How SEIU’s partnership with Kaiser hurts all of us, including patients
November 8th, 2012
This is basic.
As healthcare workers, if we witness a supervisor snorting drugs on the job, we should feel safe to report that supervisor without fear of recrimination. And we should know that we are protected by our union.
Protecting whistleblowers is not just what’s moral and right. It’s also in the best interest of our patients and our co-workers.
But according to a lawsuit filed against Kaiser and SEIU-UHW, that’s exactly the opposite of what happened at a Kaiser facility in San Francisco.
According to the lawsuit, after repeatedly witnessing what appeared to be suspicious behavior that indicated that her supervisor was “using illegal drugs,” including allegedly seeing her supervisor “snorting a white powder through rolled up dollar bills,” a Kaiser SEIU member did the right thing and notified Kaiser management.
Little did she know that she would end up being fired by Kaiser on drummed up false charges, and, worse, that SEIU-UHW officials would be ‘openly hostile’ to her, try to pressure her into signing an agreement that conceded management’s false accusations against her, unilaterally drop her grievance against Kaiser for unlawful termination, and even join with Kaiser to go after her in court.
Nobody should be treated this way by their employer for doing the right thing. And no worker should have to experience their own union teaming up with management to push them out of their job in order to protect a supervisor allegedly snorting meth on the job.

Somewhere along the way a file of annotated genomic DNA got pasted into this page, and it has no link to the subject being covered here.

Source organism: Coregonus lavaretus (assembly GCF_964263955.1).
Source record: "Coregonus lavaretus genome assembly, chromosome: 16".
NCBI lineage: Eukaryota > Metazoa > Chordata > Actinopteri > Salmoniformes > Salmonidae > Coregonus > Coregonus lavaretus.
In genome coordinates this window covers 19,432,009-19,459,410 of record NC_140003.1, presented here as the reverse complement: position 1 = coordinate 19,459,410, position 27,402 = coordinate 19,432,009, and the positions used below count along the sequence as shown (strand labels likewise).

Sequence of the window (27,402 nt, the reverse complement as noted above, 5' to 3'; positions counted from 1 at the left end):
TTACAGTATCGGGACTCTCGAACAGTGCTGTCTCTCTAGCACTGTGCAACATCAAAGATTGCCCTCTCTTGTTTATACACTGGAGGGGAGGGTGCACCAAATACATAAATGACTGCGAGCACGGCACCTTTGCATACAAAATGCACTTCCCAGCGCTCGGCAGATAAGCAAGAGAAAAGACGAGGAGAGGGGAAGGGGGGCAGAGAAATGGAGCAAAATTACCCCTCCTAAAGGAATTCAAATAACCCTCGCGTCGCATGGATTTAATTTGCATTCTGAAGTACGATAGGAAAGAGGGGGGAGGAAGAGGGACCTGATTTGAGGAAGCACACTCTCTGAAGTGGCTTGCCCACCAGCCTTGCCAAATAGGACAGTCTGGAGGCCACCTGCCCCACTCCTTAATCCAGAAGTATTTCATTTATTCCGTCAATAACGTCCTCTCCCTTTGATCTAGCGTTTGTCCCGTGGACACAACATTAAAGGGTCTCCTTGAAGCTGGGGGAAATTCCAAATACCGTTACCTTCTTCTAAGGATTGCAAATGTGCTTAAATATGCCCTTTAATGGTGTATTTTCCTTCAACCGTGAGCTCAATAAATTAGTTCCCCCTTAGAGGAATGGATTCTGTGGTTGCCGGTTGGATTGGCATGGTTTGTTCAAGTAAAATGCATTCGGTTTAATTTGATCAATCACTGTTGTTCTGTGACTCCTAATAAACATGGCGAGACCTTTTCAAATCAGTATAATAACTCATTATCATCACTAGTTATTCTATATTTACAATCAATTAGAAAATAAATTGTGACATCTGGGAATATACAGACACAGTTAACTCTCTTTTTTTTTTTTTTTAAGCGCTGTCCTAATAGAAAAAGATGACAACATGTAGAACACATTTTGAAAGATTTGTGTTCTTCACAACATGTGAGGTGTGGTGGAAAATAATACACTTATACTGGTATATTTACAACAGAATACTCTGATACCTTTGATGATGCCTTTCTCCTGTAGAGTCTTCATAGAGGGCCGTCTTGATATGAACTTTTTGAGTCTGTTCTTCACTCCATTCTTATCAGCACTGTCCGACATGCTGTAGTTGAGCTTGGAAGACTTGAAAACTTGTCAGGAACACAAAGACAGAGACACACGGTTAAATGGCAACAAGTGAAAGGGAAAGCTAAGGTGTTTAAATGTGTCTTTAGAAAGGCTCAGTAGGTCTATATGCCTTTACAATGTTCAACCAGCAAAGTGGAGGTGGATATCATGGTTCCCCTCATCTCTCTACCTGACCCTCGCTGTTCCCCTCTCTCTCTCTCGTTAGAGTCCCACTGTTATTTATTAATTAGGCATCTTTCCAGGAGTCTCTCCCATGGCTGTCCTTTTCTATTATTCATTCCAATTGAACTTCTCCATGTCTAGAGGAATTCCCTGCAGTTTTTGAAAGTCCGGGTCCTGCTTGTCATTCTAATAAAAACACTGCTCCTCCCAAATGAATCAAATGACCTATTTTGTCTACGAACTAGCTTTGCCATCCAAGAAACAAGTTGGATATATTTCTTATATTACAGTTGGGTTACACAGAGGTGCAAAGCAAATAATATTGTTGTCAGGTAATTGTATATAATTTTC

Now, the Kaiser whistleblower is fighting back. She recently won a decision in United States District Court against SEIU and Kaiser, affirming her right to sue them for her termination and their illegal retaliation against her.
As Kaiser workers, we see daily evidence that SEIU’s partnership with Kaiser has cost us in ways great and small: from the erosion of our health and retirement benefits, to layoffs and rebids in our departments, to a completely uncalled for 9 cent per hour “partnership tax” on every worker that SEIU agreed to give to Kaiser even though Kaiser is making billions in profits already.
But when SEIU’s partnership with Kaiser Permanente goes so far as protecting a supervisor who is allegedly snorting drugs on the job, and then joining with management to illegally fire the healthcare worker who blows the whistle, that ‘partnership’ starts looking more like corruption.
Ilda Rodrigues, Medicine, Kaiser Walnut Creek
National Union of Healthcare Workers